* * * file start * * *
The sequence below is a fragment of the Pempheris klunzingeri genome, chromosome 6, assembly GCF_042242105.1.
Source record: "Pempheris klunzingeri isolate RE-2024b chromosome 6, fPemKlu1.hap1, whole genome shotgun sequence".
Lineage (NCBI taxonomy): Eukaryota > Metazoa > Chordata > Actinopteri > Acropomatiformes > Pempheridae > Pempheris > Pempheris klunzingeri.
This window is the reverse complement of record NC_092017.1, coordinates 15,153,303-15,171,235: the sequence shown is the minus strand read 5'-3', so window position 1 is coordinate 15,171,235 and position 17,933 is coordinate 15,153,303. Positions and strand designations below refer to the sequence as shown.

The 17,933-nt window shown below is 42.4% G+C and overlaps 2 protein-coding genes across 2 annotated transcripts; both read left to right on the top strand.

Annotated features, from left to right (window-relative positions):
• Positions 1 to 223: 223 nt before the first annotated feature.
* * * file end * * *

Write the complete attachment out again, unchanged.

The sequence below is a fragment of the Pempheris klunzingeri genome, chromosome 6, assembly GCF_042242105.1.
Source record: "Pempheris klunzingeri isolate RE-2024b chromosome 6, fPemKlu1.hap1, whole genome shotgun sequence".
Lineage (NCBI taxonomy): Eukaryota > Metazoa > Chordata > Actinopteri > Acropomatiformes > Pempheridae > Pempheris > Pempheris klunzingeri.
This window is the reverse complement of record NC_092017.1, coordinates 15,153,303-15,171,235: the sequence shown is the minus strand read 5'-3', so window position 1 is coordinate 15,171,235 and position 17,933 is coordinate 15,153,303. Positions and strand designations below refer to the sequence as shown.

The 17,933-nt window shown below is 42.4% G+C and overlaps 2 protein-coding genes across 2 annotated transcripts; both read left to right on the top strand.

Annotated features, from left to right (window-relative positions):
• Positions 1 to 223: 223 nt before the first annotated feature.